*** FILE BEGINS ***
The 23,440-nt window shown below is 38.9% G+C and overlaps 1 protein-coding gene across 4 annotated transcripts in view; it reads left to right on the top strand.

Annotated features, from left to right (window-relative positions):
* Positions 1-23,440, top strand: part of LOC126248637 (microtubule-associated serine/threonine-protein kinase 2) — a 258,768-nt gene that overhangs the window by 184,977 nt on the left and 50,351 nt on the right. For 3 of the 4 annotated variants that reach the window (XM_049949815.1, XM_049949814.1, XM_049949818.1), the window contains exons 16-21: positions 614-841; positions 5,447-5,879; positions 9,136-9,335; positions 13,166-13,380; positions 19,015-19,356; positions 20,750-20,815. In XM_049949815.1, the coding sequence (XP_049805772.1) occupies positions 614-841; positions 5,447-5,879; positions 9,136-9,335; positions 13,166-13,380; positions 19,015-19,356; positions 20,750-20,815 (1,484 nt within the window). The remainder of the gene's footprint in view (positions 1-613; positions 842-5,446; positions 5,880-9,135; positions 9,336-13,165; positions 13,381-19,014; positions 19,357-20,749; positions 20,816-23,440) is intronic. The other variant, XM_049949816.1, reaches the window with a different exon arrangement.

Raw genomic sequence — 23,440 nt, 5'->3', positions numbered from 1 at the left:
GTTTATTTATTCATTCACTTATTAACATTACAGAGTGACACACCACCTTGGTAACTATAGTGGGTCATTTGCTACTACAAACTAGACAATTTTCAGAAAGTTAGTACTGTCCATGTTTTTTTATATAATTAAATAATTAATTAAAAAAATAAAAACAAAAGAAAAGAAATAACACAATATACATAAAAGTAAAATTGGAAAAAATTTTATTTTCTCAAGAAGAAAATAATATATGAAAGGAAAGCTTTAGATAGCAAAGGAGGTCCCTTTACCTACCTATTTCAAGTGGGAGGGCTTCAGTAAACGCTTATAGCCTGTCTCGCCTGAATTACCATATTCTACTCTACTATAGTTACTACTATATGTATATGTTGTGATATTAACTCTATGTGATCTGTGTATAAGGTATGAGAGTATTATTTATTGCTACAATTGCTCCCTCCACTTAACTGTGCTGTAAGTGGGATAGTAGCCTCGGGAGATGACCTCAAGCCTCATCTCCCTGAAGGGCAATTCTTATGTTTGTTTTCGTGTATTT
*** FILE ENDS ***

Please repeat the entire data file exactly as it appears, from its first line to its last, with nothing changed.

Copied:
The 23,440-nt window shown below is 38.9% G+C and overlaps 1 protein-coding gene across 4 annotated transcripts in view; it reads left to right on the top strand.

Annotated features, from left to right (window-relative positions):
* Positions 1-23,440, top strand: part of LOC126248637 (microtubule-associated serine/threonine-protein kinase 2) — a 258,768-nt gene that overhangs the window by 184,977 nt on the left and 50,351 nt on the right. For 3 of the 4 annotated variants that reach the window (XM_049949815.1, XM_049949814.1, XM_049949818.1), the window contains exons 16-21: positions 614-841; positions 5,447-5,879; positions 9,136-9,335; positions 13,166-13,380; positions 19,015-19,356; positions 20,750-20,815. In XM_049949815.1, the coding sequence (XP_049805772.1) occupies positions 614-841; positions 5,447-5,879; positions 9,136-9,335; positions 13,166-13,380; positions 19,015-19,356; positions 20,750-20,815 (1,484 nt within the window). The remainder of the gene's footprint in view (positions 1-613; positions 842-5,446; positions 5,880-9,135; positions 9,336-13,165; positions 13,381-19,014; positions 19,357-20,749; positions 20,816-23,440) is intronic. The other variant, XM_049949816.1, reaches the window with a different exon arrangement.

Raw genomic sequence — 23,440 nt, 5'->3', positions numbered from 1 at the left:
GTTTATTTATTCATTCACTTATTAACATTACAGAGTGACACACCACCTTGGTAACTATAGTGGGTCATTTGCTACTACAAACTAGACAATTTTCAGAAAGTTAGTACTGTCCATGTTTTTTTATATAATTAAATAATTAATTAAAAAAATAAAAACAAAAGAAAAGAAATAACACAATATACATAAAAGTAAAATTGGAAAAAATTTTATTTTCTCAAGAAGAAAATAATATATGAAAGGAAAGCTTTAGATAGCAAAGGAGGTCCCTTTACCTACCTATTTCAAGTGGGAGGGCTTCAGTAAACGCTTATAGCCTGTCTCGCCTGAATTACCATATTCTACTCTACTATAGTTACTACTATATGTATATGTTGTGATATTAACTCTATGTGATCTGTGTATAAGGTATGAGAGTATTATTTATTGCTACAATTGCTCCCTCCACTTAACTGTGCTGTAAGTGGGATAGTAGCCTCGGGAGATGACCTCAAGCCTCATCTCCCTGAAGGGCAATTCTTATGTTTGTTTTCGTGTATTT